Farnaz Fassihi Recalls the Story of Her Famous E-Mail
Farnaz Fassihi is the deputy bureau chief of Middle East and Africa for The Wall Street Journal and the author of Waiting for An Ordinary Day, a memoir of her four years covering the Iraq war and witnessing the unraveling of life for Iraqi citizens. In May 2006, Fassihi was awarded the prestigious Henry Pringle Lecture Award for her Iraq coverage by Columbia University’s Graduate School of Journalism. Her coverage of the EgyptAir flight 990 crash won the New England News Executive Award as well as a finalist nomination for the Livingston Award.
Fassihi: I did… I had no idea. Yeah. That’s one of the strangest things that’s ever happened to me. You know, I often wrote dispatches in e-mails and letters from different war zones, just because I didn’t have time to write to all my friends individually and say what it’s like and I was getting tons of e-mails from people saying “Are you safe? Are you okay? What’s going on in Iraq? How bad is it?” So I would put together, you know, a few paragraphs or maybe a page or two of my impressions then e-mail it to them. And, I think, this is what I did in September 2004, except things were really, really bad in Iraq. Security was deteriorating. Our house had just been bombed and I had to evacuate and, you know, people were getting kidnapped. So, you know, I kind of told it as it was and I told it with a lot of emotion because I thought I was talking to my friends. I didn’t, I wasn’t writing a piece for The Wall Street Journal. And I sent it off and I think about a few days later my inbox had something like 176 e-mails from random people from around the world that I didn’t know, asking me if I had written this e-mail. And so, I was like, what’s going on? How did this, you know, get to different people? And then it was posted on blogs and on websites and printed across the world in different newspapers and became this strange sensation. And people kind of saying, you know, we didn’t know it was this bad in Iraq. We didn’t know that it was this dangerous. And what had happened was, apparently, most of my friends had forwarded the e-mail around and their friends had forwarded it and it just, you know, went all over the place. I think the response that I got from people, the outpouring of emotion and the outpouring of e-mails and letters that I got made me think that maybe there is a personal story to be told about Iraq, and one that was more reflections and impressions rather than just the chronology of what had happened politically and militarily, you know. But, to be honest, I also came under a lot of pressure after that e-mail, you know. There were the, sort of, far left saying, “Oh, the media censors the news,” and, you know, he was praising me for writing what I had thought but also saying, “Oh, how come you don’t say this in your published pieces?” And, the far right saying, “You’re biased and,” you know, “you’re not fit to cover Iraq.” Which, I think, both accusations were untrue. We had been saying that stuff, just in a journalistic, objective way and my published pieces were not biased at all, so… Yeah. So, that in itself was an interesting experience.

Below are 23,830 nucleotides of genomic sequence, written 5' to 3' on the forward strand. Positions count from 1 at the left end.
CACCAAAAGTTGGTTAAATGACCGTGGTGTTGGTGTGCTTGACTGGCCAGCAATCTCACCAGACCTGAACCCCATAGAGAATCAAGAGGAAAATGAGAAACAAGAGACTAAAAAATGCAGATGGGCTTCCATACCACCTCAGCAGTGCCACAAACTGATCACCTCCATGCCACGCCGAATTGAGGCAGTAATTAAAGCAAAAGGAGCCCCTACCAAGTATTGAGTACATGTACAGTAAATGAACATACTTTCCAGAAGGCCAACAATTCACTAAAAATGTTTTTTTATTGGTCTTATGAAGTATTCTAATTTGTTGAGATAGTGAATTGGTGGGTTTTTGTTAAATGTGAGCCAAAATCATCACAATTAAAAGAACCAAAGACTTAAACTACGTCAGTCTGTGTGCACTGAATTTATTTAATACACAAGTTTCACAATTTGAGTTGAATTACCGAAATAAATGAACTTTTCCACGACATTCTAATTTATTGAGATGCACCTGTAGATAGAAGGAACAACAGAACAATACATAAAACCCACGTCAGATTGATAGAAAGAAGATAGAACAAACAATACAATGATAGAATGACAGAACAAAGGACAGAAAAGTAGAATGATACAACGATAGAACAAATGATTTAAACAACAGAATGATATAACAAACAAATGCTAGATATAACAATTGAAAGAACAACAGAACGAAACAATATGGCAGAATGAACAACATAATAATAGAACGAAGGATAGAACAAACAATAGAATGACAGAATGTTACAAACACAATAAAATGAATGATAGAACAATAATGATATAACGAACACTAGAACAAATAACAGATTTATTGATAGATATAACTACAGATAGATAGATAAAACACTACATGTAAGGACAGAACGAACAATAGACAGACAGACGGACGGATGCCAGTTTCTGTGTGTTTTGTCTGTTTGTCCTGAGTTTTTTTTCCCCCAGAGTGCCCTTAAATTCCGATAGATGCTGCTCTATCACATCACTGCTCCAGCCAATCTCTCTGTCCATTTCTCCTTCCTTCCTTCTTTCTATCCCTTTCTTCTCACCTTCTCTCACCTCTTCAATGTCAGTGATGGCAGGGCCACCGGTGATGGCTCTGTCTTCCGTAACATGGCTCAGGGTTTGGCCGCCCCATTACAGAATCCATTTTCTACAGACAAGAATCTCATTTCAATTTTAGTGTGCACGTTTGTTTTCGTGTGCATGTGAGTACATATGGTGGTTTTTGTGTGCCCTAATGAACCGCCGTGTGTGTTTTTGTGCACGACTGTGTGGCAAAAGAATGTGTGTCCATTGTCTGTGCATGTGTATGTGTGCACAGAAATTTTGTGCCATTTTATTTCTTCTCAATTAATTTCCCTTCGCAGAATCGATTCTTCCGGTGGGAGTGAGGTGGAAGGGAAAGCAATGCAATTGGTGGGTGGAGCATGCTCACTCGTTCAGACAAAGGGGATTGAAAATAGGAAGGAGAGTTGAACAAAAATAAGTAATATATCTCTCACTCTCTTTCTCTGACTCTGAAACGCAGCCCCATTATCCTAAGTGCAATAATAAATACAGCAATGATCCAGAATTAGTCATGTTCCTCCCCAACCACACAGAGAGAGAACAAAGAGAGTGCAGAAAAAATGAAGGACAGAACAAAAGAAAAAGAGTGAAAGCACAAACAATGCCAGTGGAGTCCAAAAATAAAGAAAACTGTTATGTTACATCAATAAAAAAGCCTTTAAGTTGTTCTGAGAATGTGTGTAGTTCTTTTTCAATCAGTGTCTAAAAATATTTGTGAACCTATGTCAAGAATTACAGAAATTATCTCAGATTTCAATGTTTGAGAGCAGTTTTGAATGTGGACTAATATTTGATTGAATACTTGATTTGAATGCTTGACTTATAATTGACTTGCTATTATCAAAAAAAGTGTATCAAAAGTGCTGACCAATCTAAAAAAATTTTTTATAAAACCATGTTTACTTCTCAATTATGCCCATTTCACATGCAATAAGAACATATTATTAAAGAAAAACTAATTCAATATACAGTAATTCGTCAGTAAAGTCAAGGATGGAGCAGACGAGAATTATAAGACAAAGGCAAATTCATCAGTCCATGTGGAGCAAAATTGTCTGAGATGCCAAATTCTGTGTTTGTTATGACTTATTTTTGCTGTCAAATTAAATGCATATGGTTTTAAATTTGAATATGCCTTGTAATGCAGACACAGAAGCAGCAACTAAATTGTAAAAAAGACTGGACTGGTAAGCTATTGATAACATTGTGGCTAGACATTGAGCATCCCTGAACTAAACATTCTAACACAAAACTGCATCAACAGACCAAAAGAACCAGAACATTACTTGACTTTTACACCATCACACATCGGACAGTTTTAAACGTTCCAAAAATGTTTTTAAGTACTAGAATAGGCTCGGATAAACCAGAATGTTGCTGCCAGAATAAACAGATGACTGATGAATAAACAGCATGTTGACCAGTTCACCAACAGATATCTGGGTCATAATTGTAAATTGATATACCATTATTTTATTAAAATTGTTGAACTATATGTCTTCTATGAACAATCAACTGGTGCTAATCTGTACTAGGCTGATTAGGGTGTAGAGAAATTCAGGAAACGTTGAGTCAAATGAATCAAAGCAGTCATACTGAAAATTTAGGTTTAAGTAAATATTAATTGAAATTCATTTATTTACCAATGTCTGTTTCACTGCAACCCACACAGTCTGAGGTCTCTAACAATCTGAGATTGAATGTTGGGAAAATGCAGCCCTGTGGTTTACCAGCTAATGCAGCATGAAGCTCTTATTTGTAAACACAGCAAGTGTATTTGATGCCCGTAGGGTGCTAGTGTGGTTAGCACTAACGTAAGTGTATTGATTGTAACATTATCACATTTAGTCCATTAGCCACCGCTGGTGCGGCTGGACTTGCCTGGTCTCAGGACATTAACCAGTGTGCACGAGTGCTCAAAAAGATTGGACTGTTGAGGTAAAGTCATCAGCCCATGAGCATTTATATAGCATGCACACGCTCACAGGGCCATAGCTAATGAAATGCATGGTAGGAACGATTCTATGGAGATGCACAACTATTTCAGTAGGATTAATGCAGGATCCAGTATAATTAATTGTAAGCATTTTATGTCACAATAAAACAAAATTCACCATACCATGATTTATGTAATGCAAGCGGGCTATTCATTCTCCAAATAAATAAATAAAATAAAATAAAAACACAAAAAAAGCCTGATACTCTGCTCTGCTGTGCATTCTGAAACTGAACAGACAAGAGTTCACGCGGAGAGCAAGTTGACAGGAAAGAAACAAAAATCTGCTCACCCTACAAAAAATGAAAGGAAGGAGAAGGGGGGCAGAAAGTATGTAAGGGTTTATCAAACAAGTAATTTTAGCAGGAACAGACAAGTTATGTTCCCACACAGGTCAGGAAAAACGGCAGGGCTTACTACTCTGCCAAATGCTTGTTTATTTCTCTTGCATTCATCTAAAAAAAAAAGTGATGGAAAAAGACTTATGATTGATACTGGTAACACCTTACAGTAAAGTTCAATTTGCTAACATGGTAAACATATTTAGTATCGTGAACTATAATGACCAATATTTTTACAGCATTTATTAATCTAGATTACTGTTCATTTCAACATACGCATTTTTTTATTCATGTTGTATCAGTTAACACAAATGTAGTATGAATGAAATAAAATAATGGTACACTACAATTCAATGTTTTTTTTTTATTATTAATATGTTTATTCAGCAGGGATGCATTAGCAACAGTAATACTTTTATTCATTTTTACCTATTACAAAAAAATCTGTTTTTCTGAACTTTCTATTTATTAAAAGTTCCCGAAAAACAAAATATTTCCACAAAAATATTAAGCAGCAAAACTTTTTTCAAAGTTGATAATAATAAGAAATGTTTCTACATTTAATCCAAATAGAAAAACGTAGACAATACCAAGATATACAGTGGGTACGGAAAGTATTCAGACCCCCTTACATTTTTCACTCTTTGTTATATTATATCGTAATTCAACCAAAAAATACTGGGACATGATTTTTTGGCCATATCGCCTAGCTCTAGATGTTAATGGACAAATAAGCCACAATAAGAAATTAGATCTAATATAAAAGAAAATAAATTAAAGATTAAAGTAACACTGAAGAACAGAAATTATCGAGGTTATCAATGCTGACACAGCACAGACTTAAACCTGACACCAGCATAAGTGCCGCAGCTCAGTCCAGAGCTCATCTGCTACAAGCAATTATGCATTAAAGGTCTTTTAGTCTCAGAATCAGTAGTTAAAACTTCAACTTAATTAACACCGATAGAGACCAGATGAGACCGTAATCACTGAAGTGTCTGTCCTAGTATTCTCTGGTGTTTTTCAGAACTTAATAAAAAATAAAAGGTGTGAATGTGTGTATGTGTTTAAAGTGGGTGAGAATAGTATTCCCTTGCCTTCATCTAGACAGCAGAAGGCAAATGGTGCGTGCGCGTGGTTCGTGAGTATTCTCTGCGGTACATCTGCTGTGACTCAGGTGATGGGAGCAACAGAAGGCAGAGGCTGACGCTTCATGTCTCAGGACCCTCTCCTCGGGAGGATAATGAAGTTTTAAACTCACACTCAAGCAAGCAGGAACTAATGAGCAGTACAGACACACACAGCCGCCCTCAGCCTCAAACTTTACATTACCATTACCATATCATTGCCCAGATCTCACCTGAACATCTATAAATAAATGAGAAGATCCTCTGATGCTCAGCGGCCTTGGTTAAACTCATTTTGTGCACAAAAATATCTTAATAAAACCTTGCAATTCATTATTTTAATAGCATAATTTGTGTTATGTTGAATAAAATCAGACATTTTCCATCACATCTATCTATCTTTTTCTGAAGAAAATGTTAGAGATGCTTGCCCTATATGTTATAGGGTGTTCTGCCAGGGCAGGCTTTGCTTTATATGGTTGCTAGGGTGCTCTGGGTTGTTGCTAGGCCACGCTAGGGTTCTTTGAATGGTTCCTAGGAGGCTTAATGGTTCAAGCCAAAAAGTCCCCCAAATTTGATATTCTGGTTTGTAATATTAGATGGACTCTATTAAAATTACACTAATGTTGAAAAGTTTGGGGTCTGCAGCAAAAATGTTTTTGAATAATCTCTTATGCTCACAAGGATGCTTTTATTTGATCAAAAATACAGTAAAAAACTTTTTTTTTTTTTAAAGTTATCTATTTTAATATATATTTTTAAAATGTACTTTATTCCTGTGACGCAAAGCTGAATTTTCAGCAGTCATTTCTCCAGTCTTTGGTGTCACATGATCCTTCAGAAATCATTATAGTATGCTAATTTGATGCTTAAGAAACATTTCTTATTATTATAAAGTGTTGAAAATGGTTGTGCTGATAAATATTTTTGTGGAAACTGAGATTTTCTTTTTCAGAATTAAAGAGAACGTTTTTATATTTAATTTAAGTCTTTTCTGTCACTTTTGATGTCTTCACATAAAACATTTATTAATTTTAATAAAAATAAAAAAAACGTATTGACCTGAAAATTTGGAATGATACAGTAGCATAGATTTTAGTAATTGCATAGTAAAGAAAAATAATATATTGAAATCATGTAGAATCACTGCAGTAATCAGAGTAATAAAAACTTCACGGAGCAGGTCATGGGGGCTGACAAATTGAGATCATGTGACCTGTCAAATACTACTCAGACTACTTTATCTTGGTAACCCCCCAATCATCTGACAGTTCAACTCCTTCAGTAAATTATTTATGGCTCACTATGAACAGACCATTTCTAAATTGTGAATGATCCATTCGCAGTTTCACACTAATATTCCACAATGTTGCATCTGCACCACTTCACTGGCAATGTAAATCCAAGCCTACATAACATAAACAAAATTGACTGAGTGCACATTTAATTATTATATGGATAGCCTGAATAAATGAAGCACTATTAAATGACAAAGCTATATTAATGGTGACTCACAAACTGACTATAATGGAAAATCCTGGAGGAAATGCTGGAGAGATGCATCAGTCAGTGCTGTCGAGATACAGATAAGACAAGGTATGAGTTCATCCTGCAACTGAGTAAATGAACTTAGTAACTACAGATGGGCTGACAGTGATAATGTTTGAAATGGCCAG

Farnaz Fassihi tells the story of the Baghdad email update that made its way around the world.
Here's the science of black holes, from supermassive monsters to ones the size of ping-pong balls.
- There's more than one way to make a black hole, says NASA's Michelle Thaller. They're not always formed from dead stars. For example, there are teeny tiny black holes all around us, the result of high-energy cosmic rays slamming into our atmosphere with enough force to cram matter together so densely that no light can escape.
- CERN is trying to create artificial black holes right now, but don't worry, it's not dangerous. Scientists there are attempting to smash two particles together with such intensity that it creates a black hole that would live for just a millionth of a second.
- Thaller uses a brilliant analogy involving a rubber sheet, a marble, and an elephant to explain why different black holes have varying densities. Watch and learn!
- Bonus fact: If the Earth became a black hole, it would be crushed to the size of a ping-pong ball.
Protected animals are feared to be headed for the black market.
In a breakthrough for nuclear fusion research, scientists at China's Experimental Advanced Superconducting Tokamak (EAST) reactor have produced temperatures necessary for nuclear fusion on Earth.
- The EAST reactor was able to heat hydrogen to temperatures exceeding 100 million degrees Celsius.
- Nuclear fusion could someday provide the planet with a virtually limitless supply of clean energy.
- Still, scientists have many other obstacles to pass before fusion technology becomes a viable energy source.
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